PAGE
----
Our modern experiences have taught us to be familiar with different types of error messages. These are not always unpleasant. They’re just part of the feedback loops of our modern ecosystem. Various projects have even attempted to make this a more enjoyable experience. In Chrome you can play with a dinosaur while you wait for your internet to be restored.
If errors are normal (and they most certainly are) what is the best type of error?
I’d like to submit that the best type of errors are user errors.
Yes, people failures are the best types of failures to have.
Yesterday I was on a call where we spent 45 minutes troubleshooting an error message that we could have easily cleared out by hitting the enter key twice. We just didn’t know that at the time.
Sounds like a waste of time, right? It felt like it too.
But that’s the exact opposite of what it was. A waste of time would have no positive benefit.
Almost at once we were all in the zone of trying to get past the message. We were all in our learning framework. We activated social networks to help us troubleshoot. We were all focused on the same obstacle. It was a great unintended team building activity.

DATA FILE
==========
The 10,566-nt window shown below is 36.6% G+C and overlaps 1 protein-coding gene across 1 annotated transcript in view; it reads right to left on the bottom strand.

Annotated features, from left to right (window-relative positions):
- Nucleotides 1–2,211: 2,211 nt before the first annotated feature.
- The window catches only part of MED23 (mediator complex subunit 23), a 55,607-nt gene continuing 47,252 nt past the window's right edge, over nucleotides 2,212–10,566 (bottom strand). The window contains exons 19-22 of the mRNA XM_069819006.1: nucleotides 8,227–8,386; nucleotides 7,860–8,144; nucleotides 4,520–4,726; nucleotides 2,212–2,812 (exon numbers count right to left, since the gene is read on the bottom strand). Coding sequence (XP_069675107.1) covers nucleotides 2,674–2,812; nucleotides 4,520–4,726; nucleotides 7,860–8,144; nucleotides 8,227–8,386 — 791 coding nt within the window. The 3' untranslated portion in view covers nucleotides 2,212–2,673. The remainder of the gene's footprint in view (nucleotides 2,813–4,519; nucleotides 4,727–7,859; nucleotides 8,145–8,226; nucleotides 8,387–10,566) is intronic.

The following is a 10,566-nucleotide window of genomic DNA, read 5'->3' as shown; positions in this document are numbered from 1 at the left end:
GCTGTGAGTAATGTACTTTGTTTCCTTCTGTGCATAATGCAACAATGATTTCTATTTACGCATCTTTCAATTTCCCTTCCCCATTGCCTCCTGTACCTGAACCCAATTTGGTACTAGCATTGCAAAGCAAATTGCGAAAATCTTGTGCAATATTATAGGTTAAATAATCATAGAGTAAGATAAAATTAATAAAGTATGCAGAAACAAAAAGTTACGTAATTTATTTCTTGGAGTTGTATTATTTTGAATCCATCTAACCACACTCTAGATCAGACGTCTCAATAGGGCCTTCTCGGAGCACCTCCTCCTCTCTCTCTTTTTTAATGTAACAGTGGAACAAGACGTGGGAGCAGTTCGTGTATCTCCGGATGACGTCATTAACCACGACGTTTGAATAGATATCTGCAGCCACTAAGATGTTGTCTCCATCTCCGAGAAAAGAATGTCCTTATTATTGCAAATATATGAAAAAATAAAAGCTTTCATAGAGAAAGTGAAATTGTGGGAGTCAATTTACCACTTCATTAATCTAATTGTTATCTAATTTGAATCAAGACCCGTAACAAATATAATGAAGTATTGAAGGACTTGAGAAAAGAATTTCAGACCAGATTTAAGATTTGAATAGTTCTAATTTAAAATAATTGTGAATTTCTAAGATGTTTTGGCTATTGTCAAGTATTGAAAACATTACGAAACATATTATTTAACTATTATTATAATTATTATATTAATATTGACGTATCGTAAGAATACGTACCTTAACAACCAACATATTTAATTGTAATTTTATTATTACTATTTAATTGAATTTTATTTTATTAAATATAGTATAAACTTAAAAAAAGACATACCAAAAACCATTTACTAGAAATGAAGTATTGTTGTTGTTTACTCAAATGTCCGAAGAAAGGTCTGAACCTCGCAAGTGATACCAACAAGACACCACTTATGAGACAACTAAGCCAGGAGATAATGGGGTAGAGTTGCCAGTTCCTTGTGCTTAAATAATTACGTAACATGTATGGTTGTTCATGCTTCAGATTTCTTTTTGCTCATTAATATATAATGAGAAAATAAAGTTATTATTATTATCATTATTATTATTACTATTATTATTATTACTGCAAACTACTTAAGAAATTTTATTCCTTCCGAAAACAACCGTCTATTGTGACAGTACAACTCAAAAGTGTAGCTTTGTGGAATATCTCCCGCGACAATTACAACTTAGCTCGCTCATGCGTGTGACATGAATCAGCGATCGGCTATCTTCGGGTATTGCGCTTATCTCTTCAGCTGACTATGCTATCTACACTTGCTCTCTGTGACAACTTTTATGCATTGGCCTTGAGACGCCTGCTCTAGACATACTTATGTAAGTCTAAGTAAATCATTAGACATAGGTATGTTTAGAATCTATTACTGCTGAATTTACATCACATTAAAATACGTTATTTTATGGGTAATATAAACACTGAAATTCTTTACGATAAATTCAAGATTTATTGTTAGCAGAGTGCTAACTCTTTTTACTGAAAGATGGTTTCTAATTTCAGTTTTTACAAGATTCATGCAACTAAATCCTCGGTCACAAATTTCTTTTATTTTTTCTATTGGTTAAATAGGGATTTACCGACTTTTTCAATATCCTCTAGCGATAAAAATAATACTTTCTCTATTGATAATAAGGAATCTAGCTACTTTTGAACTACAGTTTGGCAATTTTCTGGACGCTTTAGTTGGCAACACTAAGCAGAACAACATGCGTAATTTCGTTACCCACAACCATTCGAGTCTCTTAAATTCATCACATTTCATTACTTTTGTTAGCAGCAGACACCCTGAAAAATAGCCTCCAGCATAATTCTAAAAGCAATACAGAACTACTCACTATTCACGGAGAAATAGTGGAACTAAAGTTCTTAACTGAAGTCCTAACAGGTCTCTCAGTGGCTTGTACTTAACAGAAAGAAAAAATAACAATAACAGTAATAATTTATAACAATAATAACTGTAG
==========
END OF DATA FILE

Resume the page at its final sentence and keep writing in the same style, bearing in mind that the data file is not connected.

When we did discover the solution there’s not a single one of us that didn’t learn what it was. We were all in our learning mode, and the hard to find answer helped to solidify the solution in our memories.
We’re not going to do that again.
The other reason why I believe user errors are the best kind of errors is that users can be trained. In the above example we’re not going to make that same mistake again and we left notes and videos for anyone that followed us so they don’t have to learn the same lesson with the same frustrating feelings.
Equipment and software aren’t so quick to fix. There’s a logistical chain that has to be considered when addressing an equipment error. In software there’s a development chain that has to be considered. In my experience neither of these have as quick of a response of asking someone to do it differently.
What’s the best type of error? User Error.
Because users can be trained and once they are they’re changed.
So, dear reader, are you easy to train?